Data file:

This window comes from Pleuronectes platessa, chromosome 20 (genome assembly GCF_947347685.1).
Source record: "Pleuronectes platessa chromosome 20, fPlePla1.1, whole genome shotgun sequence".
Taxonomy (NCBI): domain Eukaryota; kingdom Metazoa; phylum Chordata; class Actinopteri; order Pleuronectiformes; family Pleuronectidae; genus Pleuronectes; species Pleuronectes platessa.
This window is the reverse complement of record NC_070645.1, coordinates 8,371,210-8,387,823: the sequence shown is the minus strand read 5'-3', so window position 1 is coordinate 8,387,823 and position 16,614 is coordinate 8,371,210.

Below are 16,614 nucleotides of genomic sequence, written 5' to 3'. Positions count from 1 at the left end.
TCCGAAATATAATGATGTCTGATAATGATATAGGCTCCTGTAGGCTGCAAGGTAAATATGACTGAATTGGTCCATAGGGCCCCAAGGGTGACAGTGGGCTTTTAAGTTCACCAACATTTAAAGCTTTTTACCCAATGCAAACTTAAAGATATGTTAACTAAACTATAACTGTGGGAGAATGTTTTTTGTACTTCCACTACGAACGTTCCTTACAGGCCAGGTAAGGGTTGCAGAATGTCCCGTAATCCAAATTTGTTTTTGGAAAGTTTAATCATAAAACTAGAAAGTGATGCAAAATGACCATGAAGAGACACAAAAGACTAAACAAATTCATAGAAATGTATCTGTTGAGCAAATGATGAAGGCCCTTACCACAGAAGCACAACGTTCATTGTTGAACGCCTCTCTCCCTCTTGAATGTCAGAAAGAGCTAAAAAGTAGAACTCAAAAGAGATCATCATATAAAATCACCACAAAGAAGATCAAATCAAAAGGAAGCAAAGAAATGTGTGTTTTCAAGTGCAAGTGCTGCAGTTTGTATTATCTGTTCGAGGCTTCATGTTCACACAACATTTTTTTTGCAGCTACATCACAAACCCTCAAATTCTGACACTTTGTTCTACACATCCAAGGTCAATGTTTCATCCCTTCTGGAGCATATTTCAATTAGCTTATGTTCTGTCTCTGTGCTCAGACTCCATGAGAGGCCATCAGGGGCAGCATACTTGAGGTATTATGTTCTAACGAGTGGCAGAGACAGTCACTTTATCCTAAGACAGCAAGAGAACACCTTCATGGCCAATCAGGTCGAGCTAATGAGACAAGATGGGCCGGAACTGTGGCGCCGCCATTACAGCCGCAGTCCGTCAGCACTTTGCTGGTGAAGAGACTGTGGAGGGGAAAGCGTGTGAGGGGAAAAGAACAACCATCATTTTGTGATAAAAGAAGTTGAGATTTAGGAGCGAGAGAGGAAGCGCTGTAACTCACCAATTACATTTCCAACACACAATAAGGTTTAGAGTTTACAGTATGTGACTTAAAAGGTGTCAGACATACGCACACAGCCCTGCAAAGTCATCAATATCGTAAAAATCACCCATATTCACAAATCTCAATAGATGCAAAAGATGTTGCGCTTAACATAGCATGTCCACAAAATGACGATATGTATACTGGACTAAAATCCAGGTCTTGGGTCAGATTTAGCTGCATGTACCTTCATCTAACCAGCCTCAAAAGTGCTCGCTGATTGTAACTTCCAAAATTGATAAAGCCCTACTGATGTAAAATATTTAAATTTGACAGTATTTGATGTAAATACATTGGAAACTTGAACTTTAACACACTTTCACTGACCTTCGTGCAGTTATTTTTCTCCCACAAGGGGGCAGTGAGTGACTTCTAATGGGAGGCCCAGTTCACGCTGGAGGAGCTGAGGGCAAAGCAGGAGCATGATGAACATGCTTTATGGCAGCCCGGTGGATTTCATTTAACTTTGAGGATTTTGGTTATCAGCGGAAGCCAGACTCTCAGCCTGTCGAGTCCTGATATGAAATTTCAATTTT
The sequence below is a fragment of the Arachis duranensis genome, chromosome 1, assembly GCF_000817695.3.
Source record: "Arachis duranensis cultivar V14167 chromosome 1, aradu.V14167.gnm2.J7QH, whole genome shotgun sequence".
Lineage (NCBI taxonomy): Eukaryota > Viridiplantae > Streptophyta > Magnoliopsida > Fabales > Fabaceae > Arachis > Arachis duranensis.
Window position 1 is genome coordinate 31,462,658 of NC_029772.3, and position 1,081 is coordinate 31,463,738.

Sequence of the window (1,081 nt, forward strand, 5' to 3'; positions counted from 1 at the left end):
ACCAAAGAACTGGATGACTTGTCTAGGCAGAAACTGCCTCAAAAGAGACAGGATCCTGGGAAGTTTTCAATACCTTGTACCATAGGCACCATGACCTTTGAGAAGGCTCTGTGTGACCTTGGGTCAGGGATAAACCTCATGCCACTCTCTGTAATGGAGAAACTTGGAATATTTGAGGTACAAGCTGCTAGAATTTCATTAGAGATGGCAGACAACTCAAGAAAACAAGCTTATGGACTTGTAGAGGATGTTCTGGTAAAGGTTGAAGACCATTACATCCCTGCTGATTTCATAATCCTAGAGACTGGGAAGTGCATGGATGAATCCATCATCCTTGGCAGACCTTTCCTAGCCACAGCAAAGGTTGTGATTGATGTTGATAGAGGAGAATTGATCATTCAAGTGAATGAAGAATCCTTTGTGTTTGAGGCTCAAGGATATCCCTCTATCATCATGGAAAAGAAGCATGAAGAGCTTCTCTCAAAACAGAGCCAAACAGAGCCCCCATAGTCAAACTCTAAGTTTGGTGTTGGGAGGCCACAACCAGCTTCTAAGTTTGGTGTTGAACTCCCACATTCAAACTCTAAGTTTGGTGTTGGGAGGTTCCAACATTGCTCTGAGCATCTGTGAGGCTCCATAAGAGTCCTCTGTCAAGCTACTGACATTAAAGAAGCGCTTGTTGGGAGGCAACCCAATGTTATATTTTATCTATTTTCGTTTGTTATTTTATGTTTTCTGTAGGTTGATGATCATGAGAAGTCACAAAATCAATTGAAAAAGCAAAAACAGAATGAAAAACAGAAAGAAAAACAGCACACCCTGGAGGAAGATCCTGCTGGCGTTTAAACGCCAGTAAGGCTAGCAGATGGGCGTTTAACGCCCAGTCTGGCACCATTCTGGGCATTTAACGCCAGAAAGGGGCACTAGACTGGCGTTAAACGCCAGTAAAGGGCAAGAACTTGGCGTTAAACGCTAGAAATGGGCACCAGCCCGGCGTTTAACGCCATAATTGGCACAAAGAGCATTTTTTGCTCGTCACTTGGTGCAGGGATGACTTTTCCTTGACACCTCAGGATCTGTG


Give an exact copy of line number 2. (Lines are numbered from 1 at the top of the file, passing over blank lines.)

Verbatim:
Source record: "Pleuronectes platessa chromosome 20, fPlePla1.1, whole genome shotgun sequence".